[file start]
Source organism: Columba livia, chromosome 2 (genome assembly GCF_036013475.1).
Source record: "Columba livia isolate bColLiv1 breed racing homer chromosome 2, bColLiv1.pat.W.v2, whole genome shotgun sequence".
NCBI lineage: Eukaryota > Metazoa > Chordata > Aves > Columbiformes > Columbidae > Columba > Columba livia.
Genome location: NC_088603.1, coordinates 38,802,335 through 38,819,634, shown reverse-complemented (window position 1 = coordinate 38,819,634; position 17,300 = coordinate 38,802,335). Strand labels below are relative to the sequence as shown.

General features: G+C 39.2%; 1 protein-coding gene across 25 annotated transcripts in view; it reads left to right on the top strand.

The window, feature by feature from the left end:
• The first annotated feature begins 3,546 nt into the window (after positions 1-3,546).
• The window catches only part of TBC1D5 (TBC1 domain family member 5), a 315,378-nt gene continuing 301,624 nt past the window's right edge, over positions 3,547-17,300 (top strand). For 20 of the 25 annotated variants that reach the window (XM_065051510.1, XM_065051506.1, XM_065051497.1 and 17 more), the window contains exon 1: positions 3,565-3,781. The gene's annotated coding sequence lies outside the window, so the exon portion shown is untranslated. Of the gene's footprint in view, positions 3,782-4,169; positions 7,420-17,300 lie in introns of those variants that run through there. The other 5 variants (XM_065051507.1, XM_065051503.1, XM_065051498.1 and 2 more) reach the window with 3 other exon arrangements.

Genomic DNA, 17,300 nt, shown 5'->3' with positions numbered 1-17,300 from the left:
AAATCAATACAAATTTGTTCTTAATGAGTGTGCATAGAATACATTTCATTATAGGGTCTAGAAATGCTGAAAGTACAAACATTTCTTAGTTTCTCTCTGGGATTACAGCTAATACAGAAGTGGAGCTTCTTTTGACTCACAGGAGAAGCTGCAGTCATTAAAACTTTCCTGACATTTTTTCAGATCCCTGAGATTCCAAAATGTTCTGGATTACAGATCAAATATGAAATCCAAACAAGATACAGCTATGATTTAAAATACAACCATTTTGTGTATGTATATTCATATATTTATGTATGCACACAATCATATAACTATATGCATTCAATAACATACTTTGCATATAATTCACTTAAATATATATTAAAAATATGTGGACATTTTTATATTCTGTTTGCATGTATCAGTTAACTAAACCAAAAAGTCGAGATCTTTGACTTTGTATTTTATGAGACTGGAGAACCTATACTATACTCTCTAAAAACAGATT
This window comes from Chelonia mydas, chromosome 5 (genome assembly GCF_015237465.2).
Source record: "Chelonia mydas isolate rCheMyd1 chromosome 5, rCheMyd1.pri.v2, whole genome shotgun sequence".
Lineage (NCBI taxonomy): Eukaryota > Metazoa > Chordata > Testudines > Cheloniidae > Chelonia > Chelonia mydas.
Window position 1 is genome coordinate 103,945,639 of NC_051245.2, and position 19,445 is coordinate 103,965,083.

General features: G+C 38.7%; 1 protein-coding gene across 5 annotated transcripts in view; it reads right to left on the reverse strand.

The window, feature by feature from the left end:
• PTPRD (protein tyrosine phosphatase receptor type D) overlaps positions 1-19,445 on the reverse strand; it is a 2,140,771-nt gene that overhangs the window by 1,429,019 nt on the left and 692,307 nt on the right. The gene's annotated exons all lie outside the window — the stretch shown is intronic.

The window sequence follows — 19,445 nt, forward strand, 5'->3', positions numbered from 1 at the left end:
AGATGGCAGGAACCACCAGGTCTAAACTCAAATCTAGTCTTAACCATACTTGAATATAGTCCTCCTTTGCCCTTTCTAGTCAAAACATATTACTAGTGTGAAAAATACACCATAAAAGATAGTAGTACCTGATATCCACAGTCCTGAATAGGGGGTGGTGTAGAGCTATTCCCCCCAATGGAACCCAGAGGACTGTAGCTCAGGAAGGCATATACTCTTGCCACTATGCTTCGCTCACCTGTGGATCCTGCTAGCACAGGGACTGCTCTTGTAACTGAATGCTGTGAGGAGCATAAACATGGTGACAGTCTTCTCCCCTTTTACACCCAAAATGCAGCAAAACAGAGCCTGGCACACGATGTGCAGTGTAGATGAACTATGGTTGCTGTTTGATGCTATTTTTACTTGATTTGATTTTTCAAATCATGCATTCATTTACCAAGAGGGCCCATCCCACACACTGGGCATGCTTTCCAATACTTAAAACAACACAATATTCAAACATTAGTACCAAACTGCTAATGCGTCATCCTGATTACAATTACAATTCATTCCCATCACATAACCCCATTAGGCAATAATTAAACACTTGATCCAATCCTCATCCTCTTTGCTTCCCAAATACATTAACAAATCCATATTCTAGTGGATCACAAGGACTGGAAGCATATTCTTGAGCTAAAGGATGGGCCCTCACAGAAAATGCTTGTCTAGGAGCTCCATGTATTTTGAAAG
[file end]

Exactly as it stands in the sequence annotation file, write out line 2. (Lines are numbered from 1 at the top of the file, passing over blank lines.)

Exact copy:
Source record: "Columba livia isolate bColLiv1 breed racing homer chromosome 2, bColLiv1.pat.W.v2, whole genome shotgun sequence".